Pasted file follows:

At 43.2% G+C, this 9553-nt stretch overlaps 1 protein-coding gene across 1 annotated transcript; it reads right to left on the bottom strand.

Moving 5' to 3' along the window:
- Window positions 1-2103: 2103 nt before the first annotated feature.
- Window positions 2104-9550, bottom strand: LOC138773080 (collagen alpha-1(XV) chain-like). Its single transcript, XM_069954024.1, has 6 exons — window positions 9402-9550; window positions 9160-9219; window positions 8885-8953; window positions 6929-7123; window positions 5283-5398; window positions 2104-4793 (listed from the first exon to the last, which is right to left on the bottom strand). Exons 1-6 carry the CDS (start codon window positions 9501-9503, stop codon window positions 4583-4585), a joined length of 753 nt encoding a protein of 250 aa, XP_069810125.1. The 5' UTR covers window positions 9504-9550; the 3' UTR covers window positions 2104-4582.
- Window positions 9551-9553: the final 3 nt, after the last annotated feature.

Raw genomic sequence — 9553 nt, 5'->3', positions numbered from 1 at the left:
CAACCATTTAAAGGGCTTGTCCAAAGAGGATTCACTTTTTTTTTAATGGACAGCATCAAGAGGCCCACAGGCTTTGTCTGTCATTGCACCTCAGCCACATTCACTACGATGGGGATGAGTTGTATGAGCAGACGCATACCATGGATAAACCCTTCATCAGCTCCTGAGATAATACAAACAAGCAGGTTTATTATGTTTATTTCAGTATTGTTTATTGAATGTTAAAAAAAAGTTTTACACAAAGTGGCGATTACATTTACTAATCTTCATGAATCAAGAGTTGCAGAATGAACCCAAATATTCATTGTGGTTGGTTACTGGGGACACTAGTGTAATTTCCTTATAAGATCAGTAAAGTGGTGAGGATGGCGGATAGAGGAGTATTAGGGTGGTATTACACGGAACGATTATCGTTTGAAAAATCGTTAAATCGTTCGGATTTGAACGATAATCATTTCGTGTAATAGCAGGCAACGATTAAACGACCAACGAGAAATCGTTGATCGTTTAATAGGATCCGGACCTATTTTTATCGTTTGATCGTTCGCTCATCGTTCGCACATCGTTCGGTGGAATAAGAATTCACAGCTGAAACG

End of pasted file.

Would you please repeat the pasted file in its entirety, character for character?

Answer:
At 43.2% G+C, this 9553-nt stretch overlaps 1 protein-coding gene across 1 annotated transcript; it reads right to left on the bottom strand.

Moving 5' to 3' along the window:
- Window positions 1-2103: 2103 nt before the first annotated feature.
- Window positions 2104-9550, bottom strand: LOC138773080 (collagen alpha-1(XV) chain-like). Its single transcript, XM_069954024.1, has 6 exons — window positions 9402-9550; window positions 9160-9219; window positions 8885-8953; window positions 6929-7123; window positions 5283-5398; window positions 2104-4793 (listed from the first exon to the last, which is right to left on the bottom strand). Exons 1-6 carry the CDS (start codon window positions 9501-9503, stop codon window positions 4583-4585), a joined length of 753 nt encoding a protein of 250 aa, XP_069810125.1. The 5' UTR covers window positions 9504-9550; the 3' UTR covers window positions 2104-4582.
- Window positions 9551-9553: the final 3 nt, after the last annotated feature.

Raw genomic sequence — 9553 nt, 5'->3', positions numbered from 1 at the left:
CAACCATTTAAAGGGCTTGTCCAAAGAGGATTCACTTTTTTTTTAATGGACAGCATCAAGAGGCCCACAGGCTTTGTCTGTCATTGCACCTCAGCCACATTCACTACGATGGGGATGAGTTGTATGAGCAGACGCATACCATGGATAAACCCTTCATCAGCTCCTGAGATAATACAAACAAGCAGGTTTATTATGTTTATTTCAGTATTGTTTATTGAATGTTAAAAAAAAGTTTTACACAAAGTGGCGATTACATTTACTAATCTTCATGAATCAAGAGTTGCAGAATGAACCCAAATATTCATTGTGGTTGGTTACTGGGGACACTAGTGTAATTTCCTTATAAGATCAGTAAAGTGGTGAGGATGGCGGATAGAGGAGTATTAGGGTGGTATTACACGGAACGATTATCGTTTGAAAAATCGTTAAATCGTTCGGATTTGAACGATAATCATTTCGTGTAATAGCAGGCAACGATTAAACGACCAACGAGAAATCGTTGATCGTTTAATAGGATCCGGACCTATTTTTATCGTTTGATCGTTCGCTCATCGTTCGCACATCGTTCGGTGGAATAAGAATTCACAGCTGAAACG